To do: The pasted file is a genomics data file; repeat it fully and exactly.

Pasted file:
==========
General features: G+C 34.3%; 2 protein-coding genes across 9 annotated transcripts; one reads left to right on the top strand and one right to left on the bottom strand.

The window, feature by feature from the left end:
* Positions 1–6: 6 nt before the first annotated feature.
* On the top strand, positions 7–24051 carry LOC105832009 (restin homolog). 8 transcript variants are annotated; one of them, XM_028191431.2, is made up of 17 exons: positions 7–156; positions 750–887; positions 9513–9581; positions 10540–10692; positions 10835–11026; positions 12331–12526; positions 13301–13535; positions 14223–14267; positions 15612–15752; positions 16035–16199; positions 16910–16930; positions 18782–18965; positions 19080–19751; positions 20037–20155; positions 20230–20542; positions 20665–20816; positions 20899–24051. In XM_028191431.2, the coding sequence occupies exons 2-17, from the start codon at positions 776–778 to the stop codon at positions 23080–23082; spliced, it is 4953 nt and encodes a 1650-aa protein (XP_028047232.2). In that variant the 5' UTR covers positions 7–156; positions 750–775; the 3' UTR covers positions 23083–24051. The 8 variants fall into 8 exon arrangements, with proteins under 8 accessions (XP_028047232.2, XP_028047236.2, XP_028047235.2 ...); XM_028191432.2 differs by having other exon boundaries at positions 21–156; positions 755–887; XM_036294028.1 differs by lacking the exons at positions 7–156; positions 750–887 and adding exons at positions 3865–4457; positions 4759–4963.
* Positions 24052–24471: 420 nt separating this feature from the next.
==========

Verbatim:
General features: G+C 34.3%; 2 protein-coding genes across 9 annotated transcripts; one reads left to right on the top strand and one right to left on the bottom strand.

The window, feature by feature from the left end:
* Positions 1–6: 6 nt before the first annotated feature.
* On the top strand, positions 7–24051 carry LOC105832009 (restin homolog). 8 transcript variants are annotated; one of them, XM_028191431.2, is made up of 17 exons: positions 7–156; positions 750–887; positions 9513–9581; positions 10540–10692; positions 10835–11026; positions 12331–12526; positions 13301–13535; positions 14223–14267; positions 15612–15752; positions 16035–16199; positions 16910–16930; positions 18782–18965; positions 19080–19751; positions 20037–20155; positions 20230–20542; positions 20665–20816; positions 20899–24051. In XM_028191431.2, the coding sequence occupies exons 2-17, from the start codon at positions 776–778 to the stop codon at positions 23080–23082; spliced, it is 4953 nt and encodes a 1650-aa protein (XP_028047232.2). In that variant the 5' UTR covers positions 7–156; positions 750–775; the 3' UTR covers positions 23083–24051. The 8 variants fall into 8 exon arrangements, with proteins under 8 accessions (XP_028047232.2, XP_028047236.2, XP_028047235.2 ...); XM_028191432.2 differs by having other exon boundaries at positions 21–156; positions 755–887; XM_036294028.1 differs by lacking the exons at positions 7–156; positions 750–887 and adding exons at positions 3865–4457; positions 4759–4963.
* Positions 24052–24471: 420 nt separating this feature from the next.